The High Court of Justice has rejected a petition by 104 Palestinian residents of an East Jerusalem neighborhood who have been ordered to evacuate homes that are owned by a right-wing group that settles Jews in Arab areas of the city.
In its Wednesday decision, the court said under Israeli law, the Ateret Cohanim group was the rightful owner of the land and entitled to evict the Palestinian residents from the buildings. However, it also called on the state to do more to compensate long-time residents. The Haaretz daily said some 700 Palestinians lived in the buildings.
A human rights watchdog slammed the ruling, saying it paved the way for the “cleansing” of Palestinians from the Silwan neighborhood.
“The issue of freed land is directly upheld by article 5 of the legal code from 1970 so long as the identification of the land was done accordingly and the rightful owners identified,” the court wrote.
“However, evacuating people who have occupied the land for decades, some of them without knowing that the land belongs to others, creates a great human difficulty, especially when it is done without compensation or any other solution,” the court said, urging the state provide for the evacuees.
“Property rights are important, but so are protecting the rights to have a roof over one’s head,” the judgement said.
The dispute centers around the Batan al-Hawa section of Silwan, an East Jerusalem neighborhood next to the Old City, currently home to 20 Jewish families who live among some 6,000 Palestinians. The Israelis live under heavy guard and the area is a frequent flashpoint of violence.
It was also the site of Kfar Hashiloah, a village built for poor Yemenite immigrants on the slope of the Mount of Olives in the early 1880s. Jews lived in Kfar Hashiloah from the 1880s until 1938, at the height of the 1936-39 Arab riots, when the British removed them.
Some of the land there was restored to Ateret Cohanim in 2002 under the Legal and Administrative Matters Law of 1970, which gives Jewish owners and their descendants (but not Palestinian ones) the right to reclaim from the Israeli custodian general property lost in 1948 when the Jordanians assumed control over East Jerusalem, including the Old City. Those areas were won by Israel during the 1967 Six Day War.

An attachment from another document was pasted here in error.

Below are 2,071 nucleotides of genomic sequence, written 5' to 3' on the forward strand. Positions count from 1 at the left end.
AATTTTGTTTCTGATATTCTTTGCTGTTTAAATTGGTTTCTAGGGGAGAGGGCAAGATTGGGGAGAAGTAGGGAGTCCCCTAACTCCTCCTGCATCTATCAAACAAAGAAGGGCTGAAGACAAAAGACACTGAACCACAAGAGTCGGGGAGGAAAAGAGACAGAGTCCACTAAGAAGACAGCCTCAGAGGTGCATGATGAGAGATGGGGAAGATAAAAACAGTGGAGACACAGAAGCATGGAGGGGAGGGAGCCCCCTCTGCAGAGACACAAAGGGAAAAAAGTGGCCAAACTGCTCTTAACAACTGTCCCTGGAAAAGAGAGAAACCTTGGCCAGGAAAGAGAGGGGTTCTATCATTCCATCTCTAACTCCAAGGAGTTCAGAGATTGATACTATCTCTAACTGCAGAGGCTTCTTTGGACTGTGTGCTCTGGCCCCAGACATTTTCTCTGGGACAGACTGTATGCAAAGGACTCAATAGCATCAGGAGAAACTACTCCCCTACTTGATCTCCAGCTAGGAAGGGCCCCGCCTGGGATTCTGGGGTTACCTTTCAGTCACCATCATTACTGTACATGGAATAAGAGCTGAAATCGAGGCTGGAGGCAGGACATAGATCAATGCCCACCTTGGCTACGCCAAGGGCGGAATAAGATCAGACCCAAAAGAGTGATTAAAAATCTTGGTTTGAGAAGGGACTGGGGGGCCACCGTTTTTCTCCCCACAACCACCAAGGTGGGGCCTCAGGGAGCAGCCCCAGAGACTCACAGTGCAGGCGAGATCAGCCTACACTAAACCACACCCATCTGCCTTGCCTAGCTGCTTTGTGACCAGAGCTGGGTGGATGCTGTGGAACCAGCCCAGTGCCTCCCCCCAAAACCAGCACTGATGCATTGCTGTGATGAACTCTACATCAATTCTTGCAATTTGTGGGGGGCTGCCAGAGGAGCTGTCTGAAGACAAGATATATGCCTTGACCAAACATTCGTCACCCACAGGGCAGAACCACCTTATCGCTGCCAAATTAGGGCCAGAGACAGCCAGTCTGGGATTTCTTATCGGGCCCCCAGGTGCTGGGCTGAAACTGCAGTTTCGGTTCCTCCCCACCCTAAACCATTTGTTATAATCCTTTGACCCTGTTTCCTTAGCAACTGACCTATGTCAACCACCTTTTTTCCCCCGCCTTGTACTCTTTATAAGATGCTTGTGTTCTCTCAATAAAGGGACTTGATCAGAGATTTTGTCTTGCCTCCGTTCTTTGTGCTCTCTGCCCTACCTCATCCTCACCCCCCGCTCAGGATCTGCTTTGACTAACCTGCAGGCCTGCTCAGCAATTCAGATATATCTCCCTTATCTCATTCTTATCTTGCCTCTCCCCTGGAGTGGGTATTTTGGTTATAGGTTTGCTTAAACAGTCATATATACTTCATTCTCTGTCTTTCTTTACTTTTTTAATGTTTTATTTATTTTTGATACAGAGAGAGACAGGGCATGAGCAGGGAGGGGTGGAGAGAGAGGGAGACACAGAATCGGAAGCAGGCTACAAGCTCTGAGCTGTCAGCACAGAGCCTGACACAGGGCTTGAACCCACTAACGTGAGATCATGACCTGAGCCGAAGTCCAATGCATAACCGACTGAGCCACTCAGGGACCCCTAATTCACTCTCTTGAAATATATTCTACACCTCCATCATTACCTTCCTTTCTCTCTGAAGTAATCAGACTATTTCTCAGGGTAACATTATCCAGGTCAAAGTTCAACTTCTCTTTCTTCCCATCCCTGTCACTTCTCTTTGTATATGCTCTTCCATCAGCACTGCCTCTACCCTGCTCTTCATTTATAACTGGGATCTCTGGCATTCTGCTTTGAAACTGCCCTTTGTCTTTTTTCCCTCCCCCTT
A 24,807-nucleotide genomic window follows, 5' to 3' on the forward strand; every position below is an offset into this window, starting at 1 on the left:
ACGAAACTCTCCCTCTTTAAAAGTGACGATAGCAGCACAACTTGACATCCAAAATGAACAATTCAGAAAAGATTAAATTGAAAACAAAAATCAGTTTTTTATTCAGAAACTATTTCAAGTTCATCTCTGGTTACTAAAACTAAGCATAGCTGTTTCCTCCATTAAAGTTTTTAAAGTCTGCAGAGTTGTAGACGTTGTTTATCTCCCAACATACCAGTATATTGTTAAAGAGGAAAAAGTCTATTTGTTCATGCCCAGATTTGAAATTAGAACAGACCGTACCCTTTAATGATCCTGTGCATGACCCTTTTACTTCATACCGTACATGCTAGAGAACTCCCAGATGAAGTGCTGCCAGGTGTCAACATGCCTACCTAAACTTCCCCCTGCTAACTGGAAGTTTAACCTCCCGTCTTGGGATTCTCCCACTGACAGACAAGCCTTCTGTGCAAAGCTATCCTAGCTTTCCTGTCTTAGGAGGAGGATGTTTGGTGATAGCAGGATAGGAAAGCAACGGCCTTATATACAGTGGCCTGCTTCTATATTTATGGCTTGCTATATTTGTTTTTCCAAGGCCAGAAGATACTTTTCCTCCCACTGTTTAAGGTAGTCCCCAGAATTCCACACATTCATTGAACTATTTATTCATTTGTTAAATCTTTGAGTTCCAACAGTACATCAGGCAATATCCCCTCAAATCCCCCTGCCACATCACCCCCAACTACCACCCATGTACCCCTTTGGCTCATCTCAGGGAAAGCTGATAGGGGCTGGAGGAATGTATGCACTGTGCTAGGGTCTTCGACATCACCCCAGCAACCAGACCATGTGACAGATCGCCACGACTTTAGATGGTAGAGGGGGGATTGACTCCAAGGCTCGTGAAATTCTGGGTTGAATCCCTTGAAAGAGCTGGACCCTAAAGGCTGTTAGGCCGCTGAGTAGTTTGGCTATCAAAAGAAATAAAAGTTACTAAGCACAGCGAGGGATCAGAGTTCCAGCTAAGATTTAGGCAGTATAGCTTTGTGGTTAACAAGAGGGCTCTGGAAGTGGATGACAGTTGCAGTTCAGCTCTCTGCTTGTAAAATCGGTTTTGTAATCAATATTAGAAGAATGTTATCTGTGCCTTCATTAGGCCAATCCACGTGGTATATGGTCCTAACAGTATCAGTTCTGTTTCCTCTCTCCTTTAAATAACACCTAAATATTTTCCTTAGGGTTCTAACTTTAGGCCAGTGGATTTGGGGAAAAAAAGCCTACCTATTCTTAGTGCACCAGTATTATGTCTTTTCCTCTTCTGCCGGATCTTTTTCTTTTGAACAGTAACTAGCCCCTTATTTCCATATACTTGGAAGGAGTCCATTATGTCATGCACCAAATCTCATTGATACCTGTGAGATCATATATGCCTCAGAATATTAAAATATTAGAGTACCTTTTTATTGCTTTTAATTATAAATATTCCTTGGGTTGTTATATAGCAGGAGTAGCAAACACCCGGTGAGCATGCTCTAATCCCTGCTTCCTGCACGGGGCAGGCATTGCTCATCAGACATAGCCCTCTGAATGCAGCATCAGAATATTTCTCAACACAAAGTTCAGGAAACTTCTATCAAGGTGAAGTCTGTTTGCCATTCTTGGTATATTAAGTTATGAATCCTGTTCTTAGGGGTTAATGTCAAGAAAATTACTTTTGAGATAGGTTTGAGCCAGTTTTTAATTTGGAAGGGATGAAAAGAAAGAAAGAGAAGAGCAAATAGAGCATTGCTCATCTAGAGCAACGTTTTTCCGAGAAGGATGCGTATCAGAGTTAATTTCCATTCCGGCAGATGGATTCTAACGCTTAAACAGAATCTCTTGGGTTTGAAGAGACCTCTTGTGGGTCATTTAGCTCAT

In Batan al-Hawa’s case, the organization succeeded, on the back of this reclamation law, to reactivate a trust named for a long-dead benefactor named Benvenisti that was created in the 19th century to buy a 5,500-square-meters (60,000-square-feet) fish-shaped area of land on which to build homes and a synagogue for Yemenite Jews.
In the appeal, the Palestinian residents questioned whether the original trust covered the land or merely the buildings constructed on it, all but one of which no longer exist. The residents argued that the trust covered the former buildings and not the land and that the evictions should therefore be halted.
Critics say that Ateret Cohanim has no link to the original Yemenite residents and is just trying to make these neighborhoods Jewish again. Ateret Cohanim has broad support from the Israel government and the Jerusalem municipality.
The government is providing $1.23 million toward a $3 million project to turn one of the buildings into a Jewish heritage center that will tell the story of the Yemenite Jews’ immigration to Israel.
There was no immediate comment from Ateret Cohanim.
Israeli rights group B’Tselem slammed the court decision, saying it “paves way for cleansing of Palestinians from Silwan.”
“The judgment proves, yet again, that the Israeli High Court gives its seal of approval to almost any infringement of Palestinians’ rights by the Israeli authorities,” B’Tselem wrote.
“The judgment was written without addressing the context whatsoever: as though the land were not ‘freed’ by an association whose goal is to drive Palestinians out of their homes; as though the body of law does not allow Jews alone to file ownership for land abandoned in 1948; as though the Court were not sanctioning the broadest move to dispossess Palestinians since 1967,” B’Tselem said.